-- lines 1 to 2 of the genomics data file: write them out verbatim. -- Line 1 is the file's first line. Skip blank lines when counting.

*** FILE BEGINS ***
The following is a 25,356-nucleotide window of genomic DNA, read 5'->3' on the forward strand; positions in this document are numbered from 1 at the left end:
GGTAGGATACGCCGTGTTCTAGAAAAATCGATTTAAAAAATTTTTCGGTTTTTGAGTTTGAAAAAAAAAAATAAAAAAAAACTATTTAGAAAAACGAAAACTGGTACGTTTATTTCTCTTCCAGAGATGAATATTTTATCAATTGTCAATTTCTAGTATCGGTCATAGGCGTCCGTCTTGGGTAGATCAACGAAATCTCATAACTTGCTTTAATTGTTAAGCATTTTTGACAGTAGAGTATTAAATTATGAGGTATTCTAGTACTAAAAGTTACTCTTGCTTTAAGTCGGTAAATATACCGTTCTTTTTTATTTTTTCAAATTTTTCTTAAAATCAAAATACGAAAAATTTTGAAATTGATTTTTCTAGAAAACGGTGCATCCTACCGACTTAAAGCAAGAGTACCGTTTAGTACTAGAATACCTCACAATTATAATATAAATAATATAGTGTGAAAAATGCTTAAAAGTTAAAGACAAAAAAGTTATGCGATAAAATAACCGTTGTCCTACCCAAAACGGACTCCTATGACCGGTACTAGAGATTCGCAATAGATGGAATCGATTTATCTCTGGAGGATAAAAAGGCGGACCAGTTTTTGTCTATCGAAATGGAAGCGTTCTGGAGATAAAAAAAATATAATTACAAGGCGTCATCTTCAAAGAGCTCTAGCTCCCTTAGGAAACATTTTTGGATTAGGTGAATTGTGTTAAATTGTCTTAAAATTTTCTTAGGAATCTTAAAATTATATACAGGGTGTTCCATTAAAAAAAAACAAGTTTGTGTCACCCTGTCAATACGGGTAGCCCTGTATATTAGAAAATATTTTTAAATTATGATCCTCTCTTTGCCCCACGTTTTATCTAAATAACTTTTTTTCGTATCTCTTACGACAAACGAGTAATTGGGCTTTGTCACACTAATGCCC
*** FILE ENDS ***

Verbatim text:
The following is a 25,356-nucleotide window of genomic DNA, read 5'->3' on the forward strand; positions in this document are numbered from 1 at the left end:
GGTAGGATACGCCGTGTTCTAGAAAAATCGATTTAAAAAATTTTTCGGTTTTTGAGTTTGAAAAAAAAAAATAAAAAAAAACTATTTAGAAAAACGAAAACTGGTACGTTTATTTCTCTTCCAGAGATGAATATTTTATCAATTGTCAATTTCTAGTATCGGTCATAGGCGTCCGTCTTGGGTAGATCAACGAAATCTCATAACTTGCTTTAATTGTTAAGCATTTTTGACAGTAGAGTATTAAATTATGAGGTATTCTAGTACTAAAAGTTACTCTTGCTTTAAGTCGGTAAATATACCGTTCTTTTTTATTTTTTCAAATTTTTCTTAAAATCAAAATACGAAAAATTTTGAAATTGATTTTTCTAGAAAACGGTGCATCCTACCGACTTAAAGCAAGAGTACCGTTTAGTACTAGAATACCTCACAATTATAATATAAATAATATAGTGTGAAAAATGCTTAAAAGTTAAAGACAAAAAAGTTATGCGATAAAATAACCGTTGTCCTACCCAAAACGGACTCCTATGACCGGTACTAGAGATTCGCAATAGATGGAATCGATTTATCTCTGGAGGATAAAAAGGCGGACCAGTTTTTGTCTATCGAAATGGAAGCGTTCTGGAGATAAAAAAAATATAATTACAAGGCGTCATCTTCAAAGAGCTCTAGCTCCCTTAGGAAACATTTTTGGATTAGGTGAATTGTGTTAAATTGTCTTAAAATTTTCTTAGGAATCTTAAAATTATATACAGGGTGTTCCATTAAAAAAAAACAAGTTTGTGTCACCCTGTCAATACGGGTAGCCCTGTATATTAGAAAATATTTTTAAATTATGATCCTCTCTTTGCCCCACGTTTTATCTAAATAACTTTTTTTCGTATCTCTTACGACAAACGAGTAATTGGGCTTTGTCACACTAATGCCC